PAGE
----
Former government staffer Rachelle Miller accused Education and Youth Minister Alan Tudge of emotional and physical abuse during their relationship in 2017 – Copyright AFP PATRICIA DE MELO MOREIRA
If it were wrestling, you’d call it a “fatal four-way” – Skills vs youth vs education vs immigration is a standard global scenario in many countries. The usual story is that it’s fatal for at least one of the four elements involved. We’ve just had a Jobs and Skills summit, with some positive outcomes, but the core issue remains; our skills base.
This is how the meat grinder works – You don’t have enough trained people with the required skills, so you import skilled labor. You either don’t notice or don’t care that your own skills training is too expensive for your younger generations. Then, having totally screwed up the skill base required for your entire economy, you complain about “all these immigrants”.
This is one of Australia’s more annoying, and most avoidable, totally unnecessary, bugbears. We used to have free education up to tertiary levels. We didn’t have a skills problem. Now, we have ridiculously overpriced education and we do have a skills problem. Employers, unions, trades, and educators have been screaming about this for far too many years.
We’ve proven beyond doubt that a modern society needs more than lawyers and waiters to operate. We do more litigation in Sydney than they do in Los Angeles, a city 4 times the size. We also have coast-to-coast cafes. What we do not have is properly planned, financially sane, dependable, accessible skills base training in any shape or form.
What we have is much more like a raffle with far too few winners. For about the last decade, some bright bastards have been sabotaging and underfunding our very successful TAFE (Technical And Further Education) colleges. The TAFEs are all about skills training. At the same time, fees for university degrees have gone mad. To add serious injury to insult, the universities simply can’t provide the sheer volume and range of skills required. There just aren’t enough places. (To give some idea of the scale of demand, 180,000 new TAFE places are in progress to meet demand.)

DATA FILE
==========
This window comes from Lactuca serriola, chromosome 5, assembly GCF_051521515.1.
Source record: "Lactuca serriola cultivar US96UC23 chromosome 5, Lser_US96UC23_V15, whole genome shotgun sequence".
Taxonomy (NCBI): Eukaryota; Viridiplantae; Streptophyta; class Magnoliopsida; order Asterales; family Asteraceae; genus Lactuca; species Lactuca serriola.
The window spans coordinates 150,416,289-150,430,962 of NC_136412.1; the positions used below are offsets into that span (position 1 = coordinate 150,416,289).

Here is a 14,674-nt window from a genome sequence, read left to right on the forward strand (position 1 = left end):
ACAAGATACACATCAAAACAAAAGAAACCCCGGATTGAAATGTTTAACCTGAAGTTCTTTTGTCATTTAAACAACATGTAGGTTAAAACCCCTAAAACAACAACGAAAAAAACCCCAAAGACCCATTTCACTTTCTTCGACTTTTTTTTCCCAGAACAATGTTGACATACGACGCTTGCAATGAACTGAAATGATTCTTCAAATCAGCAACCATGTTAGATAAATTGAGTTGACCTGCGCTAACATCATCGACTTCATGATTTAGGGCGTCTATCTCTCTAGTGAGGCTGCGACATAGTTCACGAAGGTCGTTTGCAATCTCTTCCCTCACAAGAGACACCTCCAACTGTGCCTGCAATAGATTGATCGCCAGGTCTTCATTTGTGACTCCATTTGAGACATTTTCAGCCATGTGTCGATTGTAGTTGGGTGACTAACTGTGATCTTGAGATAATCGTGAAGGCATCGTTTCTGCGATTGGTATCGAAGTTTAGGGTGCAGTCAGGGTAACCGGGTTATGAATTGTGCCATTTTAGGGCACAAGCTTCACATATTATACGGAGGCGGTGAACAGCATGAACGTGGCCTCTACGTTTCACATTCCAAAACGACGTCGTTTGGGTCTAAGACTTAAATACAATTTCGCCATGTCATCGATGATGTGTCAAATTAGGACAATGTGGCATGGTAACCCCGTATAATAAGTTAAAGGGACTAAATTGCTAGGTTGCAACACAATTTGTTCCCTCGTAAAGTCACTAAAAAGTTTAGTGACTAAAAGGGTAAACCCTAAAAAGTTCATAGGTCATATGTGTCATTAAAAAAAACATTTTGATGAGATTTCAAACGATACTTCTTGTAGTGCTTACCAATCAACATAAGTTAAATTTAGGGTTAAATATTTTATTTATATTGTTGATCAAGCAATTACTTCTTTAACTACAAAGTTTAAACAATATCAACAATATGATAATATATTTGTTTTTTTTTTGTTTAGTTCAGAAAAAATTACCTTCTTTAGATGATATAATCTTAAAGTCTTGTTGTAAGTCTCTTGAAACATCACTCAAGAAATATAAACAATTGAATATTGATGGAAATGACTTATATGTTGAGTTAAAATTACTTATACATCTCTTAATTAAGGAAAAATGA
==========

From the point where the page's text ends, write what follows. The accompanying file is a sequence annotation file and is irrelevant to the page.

Now, even if there were places for them, people probably can’t access the skills due to the fees. It’s a perfect storm of pure idiocy. Nobody able to do basic arithmetic should have been sufficiently stupid to get into this situation. We have a relatively small population, so we as a nation can easily afford to pay for the skills training.
There’s a reason for that. Privatization, the most destructive of all “ideologies”, has essentially sabotaged the skills base. These fees are murderous, unjustifiable, and absurd. Why should modern education cost so much more than pre-digital education? Costs have been systematically jacked up far beyond the real cost of delivering the services.
There’s a method to this actual madness. Education and training are among Australia’s biggest exports. It’s truly huge money. So everyone’s on board with this racket, costing the next generations of Australians a fortune. Meanwhile, it’s compromising and ruining our national skills base in the process.
Sound familiar, world? The unjustifiable fees are the key visible issue:
- Education and skills training delivers far higher values than an unskilled labor force could ever achieve.
- The skills deliver a lot of business capacity and for governments, far more revenue.
These maniacal fees, however, are a major deterrent. People are understandably wary of getting into 5 or 6 figure debt before they even enter the workforce. This fee structuring is basically a mortgage on your career.